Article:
Former prime minister Tony Blair said on Monday that Britain was in a dangerous mess and that neither his own Labour Party nor Prime Minister Boris Johnson’s Conservatives deserved to win a Dec. 12 election
Britain is holding an election three years ahead of schedule because parliament was deadlocked over Brexit, unable to agree on how or even whether to leave the European Union.
“We’re a mess,” Blair said at a Reuters Newsmaker event. “The buoyancy of the world economy has kept us going up to now, but should that falter, we will be in deep trouble.”
Blair, Labour prime minister from 1997 to 2007, said both major parties were peddling fantasies, adding that if the opinion polls were accurate, Johnson’s party looked likely to win a majority.
Blair, the only Labour leader to win three elections, said his party was now controlled by its “Marxist-Leninist wing” and that its leader Jeremy Corbyn was promising a revolution.
“The problem with revolutions is never how they begin but how they end,” said Blair. “The problem with revolutions is that they always end badly.”
“The truth is: the public aren’t convinced either main party deserves to win this election outright.”
The Dec. 12 vote presents a stark choice between a socialist-run state under Labour, which is offering a second referendum on leaving the EU, and the free-market Conservatives, who want to “get Brexit done” by the end of January.
Nigeria: Court sentenced Orji kalu to 12 years in prision
President Muhammadu Buhari regime has so far tackle corruption as promised to Nigerians before affirming the Nigerian president.
Though, one can not say whether his efforts are being recognize by Nigerian citizens after coming under criticism with his reform plans.
A Federal High Court in Lagos on Thursday sentenced a former Governor of Abia, Orji Kalu, to 12 years’ imprisonment for N7.2 billion fraud and money laundering.
Orji Kalu is a business tycoon who served as the governor of Abia State, Nigeria from May 29, 1999, to May 29, 2007. Prior to his election, he served as the chairman of the Borno Water Board and the chairman of the Cooperative and Commerce Bank Limited.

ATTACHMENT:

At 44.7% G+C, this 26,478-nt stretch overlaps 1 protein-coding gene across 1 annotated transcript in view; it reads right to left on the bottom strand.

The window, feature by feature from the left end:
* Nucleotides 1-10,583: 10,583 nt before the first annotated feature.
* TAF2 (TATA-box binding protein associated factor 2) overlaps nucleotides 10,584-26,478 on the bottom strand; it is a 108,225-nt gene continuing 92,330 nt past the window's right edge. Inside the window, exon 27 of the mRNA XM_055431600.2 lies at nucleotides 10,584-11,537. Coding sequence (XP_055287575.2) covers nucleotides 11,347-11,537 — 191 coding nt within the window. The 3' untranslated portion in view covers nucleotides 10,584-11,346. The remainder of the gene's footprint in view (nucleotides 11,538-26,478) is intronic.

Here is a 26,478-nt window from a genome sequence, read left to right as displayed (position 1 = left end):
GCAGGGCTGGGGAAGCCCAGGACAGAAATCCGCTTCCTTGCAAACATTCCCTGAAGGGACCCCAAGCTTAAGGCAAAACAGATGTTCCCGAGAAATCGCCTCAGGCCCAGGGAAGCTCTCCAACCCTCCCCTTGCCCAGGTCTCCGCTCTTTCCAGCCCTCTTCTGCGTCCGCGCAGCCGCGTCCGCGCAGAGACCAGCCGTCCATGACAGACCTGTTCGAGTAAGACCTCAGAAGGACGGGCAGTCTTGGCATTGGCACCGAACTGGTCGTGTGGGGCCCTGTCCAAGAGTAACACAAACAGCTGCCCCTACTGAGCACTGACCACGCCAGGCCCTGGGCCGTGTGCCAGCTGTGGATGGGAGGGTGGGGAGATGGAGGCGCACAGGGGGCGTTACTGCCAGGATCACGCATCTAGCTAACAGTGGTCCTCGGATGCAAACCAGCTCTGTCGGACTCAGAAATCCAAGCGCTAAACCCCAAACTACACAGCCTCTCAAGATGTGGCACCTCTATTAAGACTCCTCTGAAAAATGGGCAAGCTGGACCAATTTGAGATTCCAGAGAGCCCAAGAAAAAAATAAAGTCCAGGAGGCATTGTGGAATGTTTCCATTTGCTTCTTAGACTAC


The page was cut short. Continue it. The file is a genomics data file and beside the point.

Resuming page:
Kalu was also a member of the Peoples Democratic Party (PDP), Progressive Peoples Alliance (PPA) and the chairman of the PPA Board of Trustees.
He was the party’s presidential candidate in the April 2007 general election. He is currently a member of the ruling All Progressive Congress (APC) after he officially announced his resignation as a PPA BOT.
The court convicted Kalu, now a senator, on all the 39 counts preferred against him by the Economic and Financial Crimes Commission charge.
Kalu was charged alongside a former Commissioner for Finance, in the state Jones Udeogo, and his company, Slok Nig. Ltd.
While Kalu and his company were found guilty of all the 39 counts, Udeogo was convicted on 34 counts and sentenced to 10 years’ imprisonment.
The court ordered that the Slok Nig. Ltd. be wound up and its assets forfeited to the Federal Government
Unions unhappy President Emmanuel Macron’s reform
Choas in france as angry workers stage a nationwide strike over government role on pension policy.
Schools and public transport across France has been paralysed due to the neglects of Macron’s promises pensioners.
Workers are angry at being forced to retire later or face reduced pensions.
Police, lawyers and hospital and airport staff are joining school and transport workers for a general walkout that could include millions of people.
France’s largest nationwide strike in years was agreed by unions unhappy with President Emmanuel Macron’s plans for a universal points-based pension system.
Authorities have been trying to put in place plans to mediate the disruption.
French newspaper Le Monde described Thursday as “the moment of truth for Macron”, writing: “The next days are a decisive test for the head of state.”
Public transport will be seriously tested, with 90% of high-speed TGV and intercity trains cancelled. In Paris, just five of the city’s 16 metro lines are running.
Low-cost carrier EasyJet has cancelled 223 domestic and short-haul international flights, and warned passengers to expect delays.
Nurses and hospital staff, lawyers and police officers, refuse collectors, energy staff and postal workers are among others participating in industrial action.
France’s health minister said it was not yet clear how badly hospitals would be affected, but preparations had been made to deal with the strike.
The union representing secondary or high schools expects 60% of teachers to go on strike but schools are due to stay open.
Farmers, whose pensions are among the lowest in the country, have said they will not join Thursday’s strikes.
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